We have been programmed for decades to go to college, get a 4-year degree and land a job with a long term career path.  It was frowned upon if you change jobs too often because you may look like a “job hopper”.  Also, changing careers looked like you were unstable and doomed to fail.  

Things are a lot different now.  It is socially acceptable and a sign of “personal growth” to change jobs every 3 to 5 years.  Doing so demonstrates how you increased your value because you have experienced many environments and pursued your “passions”.

There is another large group who are leaving their “secure” jobs, changing career paths and becoming an entrepreneur.  

These “solo-preneurs” fly under the radar of many statistics that would say start-ups are down and failure rates remain at 50% by the 4th year of business.   The source of these numbers is focused on companies that are creating new jobs.

When you peel back the cover, you find that “solo-preneur” is the new business structure of choice.  In this environment, the entrepreneur has no employees.  They choose to run a smaller and more targeted business, capitalizing on a technical skill or new product idea.  They tend to outsource for needs or share the opportunity with others who have complimenting skills.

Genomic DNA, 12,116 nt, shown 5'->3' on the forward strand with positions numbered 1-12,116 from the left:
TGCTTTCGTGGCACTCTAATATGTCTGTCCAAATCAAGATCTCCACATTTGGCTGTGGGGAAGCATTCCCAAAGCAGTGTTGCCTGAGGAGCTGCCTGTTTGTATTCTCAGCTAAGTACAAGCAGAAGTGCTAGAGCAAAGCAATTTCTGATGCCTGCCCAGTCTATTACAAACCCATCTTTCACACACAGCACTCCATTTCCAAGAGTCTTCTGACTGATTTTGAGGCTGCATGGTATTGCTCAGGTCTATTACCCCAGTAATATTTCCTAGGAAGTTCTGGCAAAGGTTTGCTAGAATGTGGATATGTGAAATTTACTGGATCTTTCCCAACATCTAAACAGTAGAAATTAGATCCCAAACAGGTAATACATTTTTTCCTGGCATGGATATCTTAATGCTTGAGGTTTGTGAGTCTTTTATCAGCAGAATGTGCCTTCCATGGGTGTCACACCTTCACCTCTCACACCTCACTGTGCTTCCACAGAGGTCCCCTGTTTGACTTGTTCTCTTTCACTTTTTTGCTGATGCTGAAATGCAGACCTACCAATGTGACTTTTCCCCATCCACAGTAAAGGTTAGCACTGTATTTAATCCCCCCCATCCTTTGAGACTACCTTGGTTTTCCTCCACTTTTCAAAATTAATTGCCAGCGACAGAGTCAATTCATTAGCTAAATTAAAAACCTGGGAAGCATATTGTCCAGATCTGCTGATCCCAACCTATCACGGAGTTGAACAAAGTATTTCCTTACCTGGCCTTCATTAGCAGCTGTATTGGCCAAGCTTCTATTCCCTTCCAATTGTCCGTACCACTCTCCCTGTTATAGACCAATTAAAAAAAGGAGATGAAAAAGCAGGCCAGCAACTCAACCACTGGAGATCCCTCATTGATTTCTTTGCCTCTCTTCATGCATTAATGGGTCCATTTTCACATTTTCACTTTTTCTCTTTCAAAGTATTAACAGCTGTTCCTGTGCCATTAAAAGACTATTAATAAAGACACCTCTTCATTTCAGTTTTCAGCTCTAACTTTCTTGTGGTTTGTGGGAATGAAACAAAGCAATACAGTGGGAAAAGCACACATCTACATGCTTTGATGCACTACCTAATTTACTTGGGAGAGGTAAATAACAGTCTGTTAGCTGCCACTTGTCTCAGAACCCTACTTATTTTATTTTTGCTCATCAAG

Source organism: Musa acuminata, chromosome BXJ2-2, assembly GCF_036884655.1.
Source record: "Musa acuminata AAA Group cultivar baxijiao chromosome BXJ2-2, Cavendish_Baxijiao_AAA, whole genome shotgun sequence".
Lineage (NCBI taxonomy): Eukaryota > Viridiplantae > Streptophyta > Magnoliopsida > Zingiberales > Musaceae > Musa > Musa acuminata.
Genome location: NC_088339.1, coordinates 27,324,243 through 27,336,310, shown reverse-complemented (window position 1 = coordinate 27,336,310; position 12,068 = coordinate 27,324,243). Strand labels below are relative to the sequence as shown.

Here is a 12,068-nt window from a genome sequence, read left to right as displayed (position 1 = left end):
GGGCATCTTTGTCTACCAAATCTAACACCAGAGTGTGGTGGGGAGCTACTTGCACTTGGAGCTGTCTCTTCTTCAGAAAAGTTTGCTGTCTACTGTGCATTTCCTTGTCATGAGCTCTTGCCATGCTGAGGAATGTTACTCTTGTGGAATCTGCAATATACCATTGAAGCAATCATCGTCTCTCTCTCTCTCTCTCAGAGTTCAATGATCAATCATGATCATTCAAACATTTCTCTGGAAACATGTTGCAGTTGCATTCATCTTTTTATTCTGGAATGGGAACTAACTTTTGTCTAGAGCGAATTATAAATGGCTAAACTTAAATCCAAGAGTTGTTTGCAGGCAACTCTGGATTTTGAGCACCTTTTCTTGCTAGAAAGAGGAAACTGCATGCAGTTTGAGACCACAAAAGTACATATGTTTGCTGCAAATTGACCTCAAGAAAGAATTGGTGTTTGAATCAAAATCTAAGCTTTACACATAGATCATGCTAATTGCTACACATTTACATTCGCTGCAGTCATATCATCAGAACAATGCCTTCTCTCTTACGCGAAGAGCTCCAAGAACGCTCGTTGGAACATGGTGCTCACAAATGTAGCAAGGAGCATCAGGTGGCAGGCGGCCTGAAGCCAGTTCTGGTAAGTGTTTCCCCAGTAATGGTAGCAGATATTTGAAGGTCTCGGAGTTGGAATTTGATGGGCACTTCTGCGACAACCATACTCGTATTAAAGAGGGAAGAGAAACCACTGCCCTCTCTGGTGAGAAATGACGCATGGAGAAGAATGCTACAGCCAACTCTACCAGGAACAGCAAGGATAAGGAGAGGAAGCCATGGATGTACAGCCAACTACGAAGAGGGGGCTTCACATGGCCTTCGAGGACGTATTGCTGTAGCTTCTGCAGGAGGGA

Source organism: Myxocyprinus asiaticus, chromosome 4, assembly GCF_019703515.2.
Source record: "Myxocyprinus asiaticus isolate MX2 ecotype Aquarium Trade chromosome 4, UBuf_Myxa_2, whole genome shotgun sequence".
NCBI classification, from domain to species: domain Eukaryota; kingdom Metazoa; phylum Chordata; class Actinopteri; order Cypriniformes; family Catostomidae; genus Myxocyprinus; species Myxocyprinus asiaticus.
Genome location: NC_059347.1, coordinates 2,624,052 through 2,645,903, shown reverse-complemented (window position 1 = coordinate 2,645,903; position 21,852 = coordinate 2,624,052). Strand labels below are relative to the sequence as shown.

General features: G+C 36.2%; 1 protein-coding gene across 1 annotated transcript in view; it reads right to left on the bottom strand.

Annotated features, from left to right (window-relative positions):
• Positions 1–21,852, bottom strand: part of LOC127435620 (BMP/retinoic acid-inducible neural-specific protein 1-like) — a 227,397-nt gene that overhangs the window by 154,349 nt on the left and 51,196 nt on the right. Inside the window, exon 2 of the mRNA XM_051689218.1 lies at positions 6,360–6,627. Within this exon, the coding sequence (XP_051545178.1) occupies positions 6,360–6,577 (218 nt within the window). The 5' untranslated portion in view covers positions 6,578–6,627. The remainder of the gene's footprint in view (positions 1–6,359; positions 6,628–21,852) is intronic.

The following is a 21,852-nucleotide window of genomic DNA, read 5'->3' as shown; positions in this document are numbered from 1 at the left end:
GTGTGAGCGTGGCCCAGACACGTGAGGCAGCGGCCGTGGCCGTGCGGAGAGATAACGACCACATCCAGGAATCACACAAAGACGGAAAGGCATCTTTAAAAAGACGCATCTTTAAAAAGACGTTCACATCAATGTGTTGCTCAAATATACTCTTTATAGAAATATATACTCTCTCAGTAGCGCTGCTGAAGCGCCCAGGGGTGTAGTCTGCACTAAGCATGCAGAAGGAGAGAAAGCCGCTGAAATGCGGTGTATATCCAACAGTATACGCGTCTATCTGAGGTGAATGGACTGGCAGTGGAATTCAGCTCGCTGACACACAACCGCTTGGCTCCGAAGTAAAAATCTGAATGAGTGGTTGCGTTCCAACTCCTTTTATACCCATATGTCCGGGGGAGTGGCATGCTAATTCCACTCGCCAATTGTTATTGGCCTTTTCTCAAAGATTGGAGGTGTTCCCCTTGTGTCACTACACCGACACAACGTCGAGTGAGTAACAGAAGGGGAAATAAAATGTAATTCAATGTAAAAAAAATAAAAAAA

Entrepreneurs seek to be their own boss, make more money or have more “free” time.  The risk is not a concern to most.  Those who have these aspirations soon find out it is a lot different once they open the door to their new business.  Conducting proper planning rarely occurs. They soon find out that they work more hours than before.  The income is inconsistent and it takes more money to operate than predicted.

If you are an entrepreneur, you will have challenges you have never faced.  The primary reason for the failure of a small business is incompetence and lacking the basic skills to run a business.  You will need to learn new skills in order to succeed.

Do not let the lack of skills or inexperience kill your dream.  Reach out and seek proper resources.  Find someone who has been in your situation, is a mentor and has been trained to help you reach your full potential.

Consider these questions:

Do you have some new business or an “idea”?

Have you been in business for some time and find that it is a struggle to master all the skills required to make your business work?  

Are you building a business or is it failing like it is an expensive hobby?

If your path to success as an entrepreneur is revealing potholes, seek the support of an entrepreneur coach.  Learn how combining coaching, education and creating the game plan will provide you with a greater chance of success.  You might even find that having a coach cost you nothing!

Talk to the coach – schedule a time here.